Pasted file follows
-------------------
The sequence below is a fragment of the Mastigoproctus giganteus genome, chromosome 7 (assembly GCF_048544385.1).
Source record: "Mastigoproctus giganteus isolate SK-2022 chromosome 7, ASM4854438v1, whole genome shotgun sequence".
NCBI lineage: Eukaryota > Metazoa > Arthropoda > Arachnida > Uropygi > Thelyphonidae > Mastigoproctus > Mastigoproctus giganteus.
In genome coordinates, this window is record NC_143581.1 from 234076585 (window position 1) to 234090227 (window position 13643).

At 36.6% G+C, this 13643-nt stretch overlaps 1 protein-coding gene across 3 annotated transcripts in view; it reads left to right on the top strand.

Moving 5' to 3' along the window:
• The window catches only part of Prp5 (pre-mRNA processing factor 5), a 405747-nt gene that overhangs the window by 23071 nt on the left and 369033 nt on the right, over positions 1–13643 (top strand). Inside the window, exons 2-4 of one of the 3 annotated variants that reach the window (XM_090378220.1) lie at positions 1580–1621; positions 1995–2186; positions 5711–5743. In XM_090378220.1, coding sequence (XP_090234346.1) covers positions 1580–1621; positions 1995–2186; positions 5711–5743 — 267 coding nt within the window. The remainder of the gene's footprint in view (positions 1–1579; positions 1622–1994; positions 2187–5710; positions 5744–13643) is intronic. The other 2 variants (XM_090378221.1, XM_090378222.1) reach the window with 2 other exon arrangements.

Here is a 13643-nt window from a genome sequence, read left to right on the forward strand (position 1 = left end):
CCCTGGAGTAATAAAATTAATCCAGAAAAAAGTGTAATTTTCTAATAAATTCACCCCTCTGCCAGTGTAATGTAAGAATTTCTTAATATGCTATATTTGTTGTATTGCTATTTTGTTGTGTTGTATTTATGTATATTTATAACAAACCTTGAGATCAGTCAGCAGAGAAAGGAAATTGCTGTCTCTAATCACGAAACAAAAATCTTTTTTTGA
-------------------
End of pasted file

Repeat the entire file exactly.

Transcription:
The sequence below is a fragment of the Mastigoproctus giganteus genome, chromosome 7 (assembly GCF_048544385.1).
Source record: "Mastigoproctus giganteus isolate SK-2022 chromosome 7, ASM4854438v1, whole genome shotgun sequence".
NCBI lineage: Eukaryota > Metazoa > Arthropoda > Arachnida > Uropygi > Thelyphonidae > Mastigoproctus > Mastigoproctus giganteus.
In genome coordinates, this window is record NC_143581.1 from 234076585 (window position 1) to 234090227 (window position 13643).

At 36.6% G+C, this 13643-nt stretch overlaps 1 protein-coding gene across 3 annotated transcripts in view; it reads left to right on the top strand.

Moving 5' to 3' along the window:
• The window catches only part of Prp5 (pre-mRNA processing factor 5), a 405747-nt gene that overhangs the window by 23071 nt on the left and 369033 nt on the right, over positions 1–13643 (top strand). Inside the window, exons 2-4 of one of the 3 annotated variants that reach the window (XM_090378220.1) lie at positions 1580–1621; positions 1995–2186; positions 5711–5743. In XM_090378220.1, coding sequence (XP_090234346.1) covers positions 1580–1621; positions 1995–2186; positions 5711–5743 — 267 coding nt within the window. The remainder of the gene's footprint in view (positions 1–1579; positions 1622–1994; positions 2187–5710; positions 5744–13643) is intronic. The other 2 variants (XM_090378221.1, XM_090378222.1) reach the window with 2 other exon arrangements.

Here is a 13643-nt window from a genome sequence, read left to right on the forward strand (position 1 = left end):
CCCTGGAGTAATAAAATTAATCCAGAAAAAAGTGTAATTTTCTAATAAATTCACCCCTCTGCCAGTGTAATGTAAGAATTTCTTAATATGCTATATTTGTTGTATTGCTATTTTGTTGTGTTGTATTTATGTATATTTATAACAAACCTTGAGATCAGTCAGCAGAGAAAGGAAATTGCTGTCTCTAATCACGAAACAAAAATCTTTTTTTGA